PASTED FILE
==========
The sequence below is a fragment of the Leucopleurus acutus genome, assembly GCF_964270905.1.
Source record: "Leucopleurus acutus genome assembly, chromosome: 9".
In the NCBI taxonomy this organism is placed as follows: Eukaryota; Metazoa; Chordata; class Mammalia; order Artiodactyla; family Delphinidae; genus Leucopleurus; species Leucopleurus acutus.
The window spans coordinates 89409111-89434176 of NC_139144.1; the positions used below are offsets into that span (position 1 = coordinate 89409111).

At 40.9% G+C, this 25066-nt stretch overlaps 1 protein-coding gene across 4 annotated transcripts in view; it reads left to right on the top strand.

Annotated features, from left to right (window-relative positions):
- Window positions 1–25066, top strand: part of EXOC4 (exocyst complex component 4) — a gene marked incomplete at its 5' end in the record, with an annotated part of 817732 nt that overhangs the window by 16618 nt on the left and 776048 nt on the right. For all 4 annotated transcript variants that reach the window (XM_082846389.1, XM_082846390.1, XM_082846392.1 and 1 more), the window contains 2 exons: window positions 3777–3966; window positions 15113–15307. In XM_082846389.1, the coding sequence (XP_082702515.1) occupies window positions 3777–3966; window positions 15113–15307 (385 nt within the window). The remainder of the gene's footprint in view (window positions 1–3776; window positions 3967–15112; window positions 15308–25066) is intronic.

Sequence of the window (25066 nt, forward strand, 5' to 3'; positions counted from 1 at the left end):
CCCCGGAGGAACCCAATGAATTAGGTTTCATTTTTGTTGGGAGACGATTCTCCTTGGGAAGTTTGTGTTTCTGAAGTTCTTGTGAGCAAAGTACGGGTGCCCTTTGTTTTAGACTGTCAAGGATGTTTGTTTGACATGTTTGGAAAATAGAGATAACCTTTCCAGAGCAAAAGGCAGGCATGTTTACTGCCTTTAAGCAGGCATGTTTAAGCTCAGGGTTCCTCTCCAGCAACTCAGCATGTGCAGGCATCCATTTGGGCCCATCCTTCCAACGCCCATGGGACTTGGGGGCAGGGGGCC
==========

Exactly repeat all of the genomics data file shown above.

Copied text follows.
The sequence below is a fragment of the Leucopleurus acutus genome, assembly GCF_964270905.1.
Source record: "Leucopleurus acutus genome assembly, chromosome: 9".
In the NCBI taxonomy this organism is placed as follows: Eukaryota; Metazoa; Chordata; class Mammalia; order Artiodactyla; family Delphinidae; genus Leucopleurus; species Leucopleurus acutus.
The window spans coordinates 89409111-89434176 of NC_139144.1; the positions used below are offsets into that span (position 1 = coordinate 89409111).

At 40.9% G+C, this 25066-nt stretch overlaps 1 protein-coding gene across 4 annotated transcripts in view; it reads left to right on the top strand.

Annotated features, from left to right (window-relative positions):
- Window positions 1–25066, top strand: part of EXOC4 (exocyst complex component 4) — a gene marked incomplete at its 5' end in the record, with an annotated part of 817732 nt that overhangs the window by 16618 nt on the left and 776048 nt on the right. For all 4 annotated transcript variants that reach the window (XM_082846389.1, XM_082846390.1, XM_082846392.1 and 1 more), the window contains 2 exons: window positions 3777–3966; window positions 15113–15307. In XM_082846389.1, the coding sequence (XP_082702515.1) occupies window positions 3777–3966; window positions 15113–15307 (385 nt within the window). The remainder of the gene's footprint in view (window positions 1–3776; window positions 3967–15112; window positions 15308–25066) is intronic.

Sequence of the window (25066 nt, forward strand, 5' to 3'; positions counted from 1 at the left end):
CCCCGGAGGAACCCAATGAATTAGGTTTCATTTTTGTTGGGAGACGATTCTCCTTGGGAAGTTTGTGTTTCTGAAGTTCTTGTGAGCAAAGTACGGGTGCCCTTTGTTTTAGACTGTCAAGGATGTTTGTTTGACATGTTTGGAAAATAGAGATAACCTTTCCAGAGCAAAAGGCAGGCATGTTTACTGCCTTTAAGCAGGCATGTTTAAGCTCAGGGTTCCTCTCCAGCAACTCAGCATGTGCAGGCATCCATTTGGGCCCATCCTTCCAACGCCCATGGGACTTGGGGGCAGGGGGCC